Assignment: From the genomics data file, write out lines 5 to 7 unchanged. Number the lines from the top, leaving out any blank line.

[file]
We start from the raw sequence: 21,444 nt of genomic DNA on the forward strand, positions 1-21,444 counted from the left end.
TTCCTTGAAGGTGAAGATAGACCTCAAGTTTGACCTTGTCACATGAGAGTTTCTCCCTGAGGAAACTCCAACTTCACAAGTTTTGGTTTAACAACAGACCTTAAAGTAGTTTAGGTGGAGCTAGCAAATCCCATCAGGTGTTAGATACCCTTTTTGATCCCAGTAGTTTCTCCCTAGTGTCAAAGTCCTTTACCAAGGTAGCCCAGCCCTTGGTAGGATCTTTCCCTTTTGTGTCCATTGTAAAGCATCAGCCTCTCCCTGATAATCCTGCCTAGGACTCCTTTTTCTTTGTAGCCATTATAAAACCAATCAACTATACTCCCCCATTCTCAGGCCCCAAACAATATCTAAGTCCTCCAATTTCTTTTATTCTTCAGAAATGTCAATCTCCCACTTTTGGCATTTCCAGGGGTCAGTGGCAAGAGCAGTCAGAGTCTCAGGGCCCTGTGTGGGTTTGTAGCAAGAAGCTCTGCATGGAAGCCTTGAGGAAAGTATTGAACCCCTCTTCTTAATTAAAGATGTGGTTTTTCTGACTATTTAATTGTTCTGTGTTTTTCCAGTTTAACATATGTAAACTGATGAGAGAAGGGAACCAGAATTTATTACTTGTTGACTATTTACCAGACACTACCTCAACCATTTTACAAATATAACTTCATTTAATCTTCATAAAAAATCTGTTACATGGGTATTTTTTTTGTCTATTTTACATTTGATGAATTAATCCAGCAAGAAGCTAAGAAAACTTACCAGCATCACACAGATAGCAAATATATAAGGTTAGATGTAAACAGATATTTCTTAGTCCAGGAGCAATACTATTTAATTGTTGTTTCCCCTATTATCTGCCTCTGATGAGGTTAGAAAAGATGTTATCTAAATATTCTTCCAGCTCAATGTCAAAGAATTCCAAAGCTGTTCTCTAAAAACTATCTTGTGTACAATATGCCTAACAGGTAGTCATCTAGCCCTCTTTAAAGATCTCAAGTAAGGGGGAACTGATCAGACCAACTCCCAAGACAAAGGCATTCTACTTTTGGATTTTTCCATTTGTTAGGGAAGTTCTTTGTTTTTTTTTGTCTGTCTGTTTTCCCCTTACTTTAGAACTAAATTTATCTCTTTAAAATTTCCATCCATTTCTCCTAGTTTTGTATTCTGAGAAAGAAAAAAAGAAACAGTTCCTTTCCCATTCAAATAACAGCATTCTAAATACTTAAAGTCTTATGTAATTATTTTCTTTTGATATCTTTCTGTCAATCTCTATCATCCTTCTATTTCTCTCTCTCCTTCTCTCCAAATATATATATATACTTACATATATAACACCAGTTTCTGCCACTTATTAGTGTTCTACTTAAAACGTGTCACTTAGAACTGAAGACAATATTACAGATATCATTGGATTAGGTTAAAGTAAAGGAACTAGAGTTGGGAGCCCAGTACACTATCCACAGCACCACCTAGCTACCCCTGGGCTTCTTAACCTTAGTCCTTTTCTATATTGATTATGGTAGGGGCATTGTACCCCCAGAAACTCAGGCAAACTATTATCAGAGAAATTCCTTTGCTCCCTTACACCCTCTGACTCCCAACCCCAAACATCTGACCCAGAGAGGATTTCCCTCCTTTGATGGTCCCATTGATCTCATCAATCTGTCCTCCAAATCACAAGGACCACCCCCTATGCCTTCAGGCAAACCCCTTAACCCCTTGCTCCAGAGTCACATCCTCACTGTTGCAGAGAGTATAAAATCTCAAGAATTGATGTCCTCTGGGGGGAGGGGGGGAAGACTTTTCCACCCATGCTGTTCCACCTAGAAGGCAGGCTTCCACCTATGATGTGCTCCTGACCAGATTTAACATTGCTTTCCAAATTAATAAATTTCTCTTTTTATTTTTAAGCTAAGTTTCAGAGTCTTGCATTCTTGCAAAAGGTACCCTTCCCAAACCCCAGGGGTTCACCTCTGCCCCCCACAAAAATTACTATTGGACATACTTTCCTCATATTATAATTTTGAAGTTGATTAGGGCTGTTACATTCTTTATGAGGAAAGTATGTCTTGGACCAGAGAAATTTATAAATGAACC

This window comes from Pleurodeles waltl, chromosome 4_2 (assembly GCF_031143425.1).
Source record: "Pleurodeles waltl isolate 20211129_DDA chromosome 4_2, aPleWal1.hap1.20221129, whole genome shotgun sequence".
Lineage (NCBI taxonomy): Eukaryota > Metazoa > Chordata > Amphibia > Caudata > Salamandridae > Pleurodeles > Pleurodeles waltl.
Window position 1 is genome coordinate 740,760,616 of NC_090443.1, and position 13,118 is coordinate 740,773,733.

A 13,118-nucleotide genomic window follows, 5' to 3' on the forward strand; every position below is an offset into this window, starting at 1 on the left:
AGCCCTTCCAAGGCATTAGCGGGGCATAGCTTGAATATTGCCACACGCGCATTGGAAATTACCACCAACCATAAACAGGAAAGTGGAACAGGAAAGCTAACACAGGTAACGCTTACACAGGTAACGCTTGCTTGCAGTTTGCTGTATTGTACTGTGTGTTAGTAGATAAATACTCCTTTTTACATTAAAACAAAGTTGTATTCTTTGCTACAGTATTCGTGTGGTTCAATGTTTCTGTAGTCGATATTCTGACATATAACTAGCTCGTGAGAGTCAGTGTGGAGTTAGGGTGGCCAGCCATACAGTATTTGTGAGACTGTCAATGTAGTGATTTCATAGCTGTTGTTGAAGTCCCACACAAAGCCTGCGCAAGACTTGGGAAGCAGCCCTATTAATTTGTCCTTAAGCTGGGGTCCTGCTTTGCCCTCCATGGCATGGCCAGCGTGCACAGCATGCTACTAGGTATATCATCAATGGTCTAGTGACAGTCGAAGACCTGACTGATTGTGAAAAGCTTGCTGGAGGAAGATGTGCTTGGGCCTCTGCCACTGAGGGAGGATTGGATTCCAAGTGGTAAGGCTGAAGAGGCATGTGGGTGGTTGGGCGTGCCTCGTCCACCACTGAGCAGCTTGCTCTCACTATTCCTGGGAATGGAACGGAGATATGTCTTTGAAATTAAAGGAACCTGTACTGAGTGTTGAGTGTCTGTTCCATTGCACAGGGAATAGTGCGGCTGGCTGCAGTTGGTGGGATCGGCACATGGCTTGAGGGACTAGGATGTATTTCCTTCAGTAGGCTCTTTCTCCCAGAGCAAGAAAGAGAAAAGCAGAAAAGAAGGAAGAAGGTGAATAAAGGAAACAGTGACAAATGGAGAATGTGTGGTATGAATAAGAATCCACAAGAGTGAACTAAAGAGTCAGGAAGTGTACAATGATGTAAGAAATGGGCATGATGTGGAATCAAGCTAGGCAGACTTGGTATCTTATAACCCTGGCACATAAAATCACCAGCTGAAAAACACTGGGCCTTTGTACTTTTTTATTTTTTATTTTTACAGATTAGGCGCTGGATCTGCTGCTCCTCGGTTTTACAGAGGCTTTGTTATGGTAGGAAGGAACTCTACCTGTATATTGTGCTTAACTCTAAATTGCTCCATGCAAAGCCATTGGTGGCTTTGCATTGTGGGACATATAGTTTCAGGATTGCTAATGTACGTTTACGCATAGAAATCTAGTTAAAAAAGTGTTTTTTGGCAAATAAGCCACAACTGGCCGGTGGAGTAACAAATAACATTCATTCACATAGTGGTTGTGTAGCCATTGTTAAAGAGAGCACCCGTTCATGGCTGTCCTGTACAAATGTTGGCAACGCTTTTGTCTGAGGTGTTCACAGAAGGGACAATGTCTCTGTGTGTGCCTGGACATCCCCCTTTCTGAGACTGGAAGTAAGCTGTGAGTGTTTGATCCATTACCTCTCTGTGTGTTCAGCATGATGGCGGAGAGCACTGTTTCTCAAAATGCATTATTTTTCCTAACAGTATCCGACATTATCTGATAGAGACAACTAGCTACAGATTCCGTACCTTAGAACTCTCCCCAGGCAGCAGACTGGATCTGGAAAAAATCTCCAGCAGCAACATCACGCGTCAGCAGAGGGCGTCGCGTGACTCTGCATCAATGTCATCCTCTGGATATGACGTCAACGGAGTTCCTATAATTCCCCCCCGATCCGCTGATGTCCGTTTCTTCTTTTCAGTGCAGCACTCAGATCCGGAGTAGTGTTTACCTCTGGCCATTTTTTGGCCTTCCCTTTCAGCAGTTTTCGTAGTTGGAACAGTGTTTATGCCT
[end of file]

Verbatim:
Lineage (NCBI taxonomy): Eukaryota > Metazoa > Chordata > Amphibia > Caudata > Salamandridae > Pleurodeles > Pleurodeles waltl.
Window position 1 is genome coordinate 740,760,616 of NC_090443.1, and position 13,118 is coordinate 740,773,733.

A 13,118-nucleotide genomic window follows, 5' to 3' on the forward strand; every position below is an offset into this window, starting at 1 on the left: